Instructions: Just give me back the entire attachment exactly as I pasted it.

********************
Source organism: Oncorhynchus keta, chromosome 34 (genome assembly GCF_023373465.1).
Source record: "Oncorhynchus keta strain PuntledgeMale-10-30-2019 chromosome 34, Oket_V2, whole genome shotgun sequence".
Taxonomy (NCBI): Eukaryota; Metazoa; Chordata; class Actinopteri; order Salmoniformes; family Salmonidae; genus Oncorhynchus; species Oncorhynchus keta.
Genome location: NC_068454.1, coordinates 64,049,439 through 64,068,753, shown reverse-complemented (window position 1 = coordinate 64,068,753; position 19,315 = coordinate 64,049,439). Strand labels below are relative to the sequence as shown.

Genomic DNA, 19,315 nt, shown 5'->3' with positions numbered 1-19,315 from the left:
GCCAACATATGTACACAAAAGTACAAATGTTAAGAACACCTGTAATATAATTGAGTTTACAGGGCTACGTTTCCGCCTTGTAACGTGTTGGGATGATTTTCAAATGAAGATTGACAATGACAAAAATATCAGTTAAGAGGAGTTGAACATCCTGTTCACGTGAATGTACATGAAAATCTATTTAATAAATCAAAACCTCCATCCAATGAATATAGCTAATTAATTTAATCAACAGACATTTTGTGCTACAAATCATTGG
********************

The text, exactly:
Source organism: Oncorhynchus keta, chromosome 34 (genome assembly GCF_023373465.1).
Source record: "Oncorhynchus keta strain PuntledgeMale-10-30-2019 chromosome 34, Oket_V2, whole genome shotgun sequence".
Taxonomy (NCBI): Eukaryota; Metazoa; Chordata; class Actinopteri; order Salmoniformes; family Salmonidae; genus Oncorhynchus; species Oncorhynchus keta.
Genome location: NC_068454.1, coordinates 64,049,439 through 64,068,753, shown reverse-complemented (window position 1 = coordinate 64,068,753; position 19,315 = coordinate 64,049,439). Strand labels below are relative to the sequence as shown.

Genomic DNA, 19,315 nt, shown 5'->3' with positions numbered 1-19,315 from the left:
GCCAACATATGTACACAAAAGTACAAATGTTAAGAACACCTGTAATATAATTGAGTTTACAGGGCTACGTTTCCGCCTTGTAACGTGTTGGGATGATTTTCAAATGAAGATTGACAATGACAAAAATATCAGTTAAGAGGAGTTGAACATCCTGTTCACGTGAATGTACATGAAAATCTATTTAATAAATCAAAACCTCCATCCAATGAATATAGCTAATTAATTTAATCAACAGACATTTTGTGCTACAAATCATTGG